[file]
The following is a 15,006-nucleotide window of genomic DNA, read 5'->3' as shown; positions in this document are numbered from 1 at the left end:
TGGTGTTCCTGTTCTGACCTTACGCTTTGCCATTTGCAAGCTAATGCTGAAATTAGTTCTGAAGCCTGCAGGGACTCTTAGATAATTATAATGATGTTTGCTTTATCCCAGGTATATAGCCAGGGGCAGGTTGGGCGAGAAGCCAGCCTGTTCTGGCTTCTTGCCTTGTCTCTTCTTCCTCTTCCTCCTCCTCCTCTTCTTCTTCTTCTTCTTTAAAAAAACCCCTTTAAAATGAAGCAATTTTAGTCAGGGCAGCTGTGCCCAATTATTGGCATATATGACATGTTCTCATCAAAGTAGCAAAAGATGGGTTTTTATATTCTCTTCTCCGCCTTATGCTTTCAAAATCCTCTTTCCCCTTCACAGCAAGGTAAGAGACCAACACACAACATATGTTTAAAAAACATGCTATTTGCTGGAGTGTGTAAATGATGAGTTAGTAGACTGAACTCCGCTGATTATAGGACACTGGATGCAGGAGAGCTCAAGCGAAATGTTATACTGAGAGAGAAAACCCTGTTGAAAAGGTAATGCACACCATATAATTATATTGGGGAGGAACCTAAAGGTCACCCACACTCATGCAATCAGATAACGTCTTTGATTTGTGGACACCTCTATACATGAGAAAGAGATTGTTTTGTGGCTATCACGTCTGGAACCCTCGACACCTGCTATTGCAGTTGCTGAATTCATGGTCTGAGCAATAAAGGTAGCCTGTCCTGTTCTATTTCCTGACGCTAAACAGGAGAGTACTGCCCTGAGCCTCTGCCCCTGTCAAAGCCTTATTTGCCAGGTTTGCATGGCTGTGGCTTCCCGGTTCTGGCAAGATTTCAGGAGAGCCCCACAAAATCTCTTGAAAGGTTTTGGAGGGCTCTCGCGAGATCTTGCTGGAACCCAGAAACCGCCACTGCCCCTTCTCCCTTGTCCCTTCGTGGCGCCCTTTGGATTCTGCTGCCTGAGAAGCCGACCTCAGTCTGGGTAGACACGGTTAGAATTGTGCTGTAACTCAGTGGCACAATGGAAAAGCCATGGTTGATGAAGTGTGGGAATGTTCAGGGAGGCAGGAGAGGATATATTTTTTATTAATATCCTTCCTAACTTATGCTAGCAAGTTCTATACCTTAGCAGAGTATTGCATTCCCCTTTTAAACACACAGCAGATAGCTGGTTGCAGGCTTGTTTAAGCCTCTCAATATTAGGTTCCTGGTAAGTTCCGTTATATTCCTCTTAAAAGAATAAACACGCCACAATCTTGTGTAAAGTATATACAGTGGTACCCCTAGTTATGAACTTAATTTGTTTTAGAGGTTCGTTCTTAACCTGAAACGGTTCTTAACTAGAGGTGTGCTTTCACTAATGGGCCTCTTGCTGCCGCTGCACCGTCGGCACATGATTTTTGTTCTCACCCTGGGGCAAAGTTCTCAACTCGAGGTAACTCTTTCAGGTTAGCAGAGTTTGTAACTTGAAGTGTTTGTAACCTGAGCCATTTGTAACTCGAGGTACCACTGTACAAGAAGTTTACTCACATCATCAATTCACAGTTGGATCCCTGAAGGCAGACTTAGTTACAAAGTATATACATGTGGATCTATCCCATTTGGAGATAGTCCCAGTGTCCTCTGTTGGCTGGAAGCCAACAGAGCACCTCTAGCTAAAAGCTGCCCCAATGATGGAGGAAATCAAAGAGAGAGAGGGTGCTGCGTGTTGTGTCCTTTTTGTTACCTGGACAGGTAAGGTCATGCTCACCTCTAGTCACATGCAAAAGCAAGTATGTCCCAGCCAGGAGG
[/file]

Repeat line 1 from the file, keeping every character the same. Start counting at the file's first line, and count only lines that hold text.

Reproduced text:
The following is a 15,006-nucleotide window of genomic DNA, read 5'->3' as shown; positions in this document are numbered from 1 at the left end: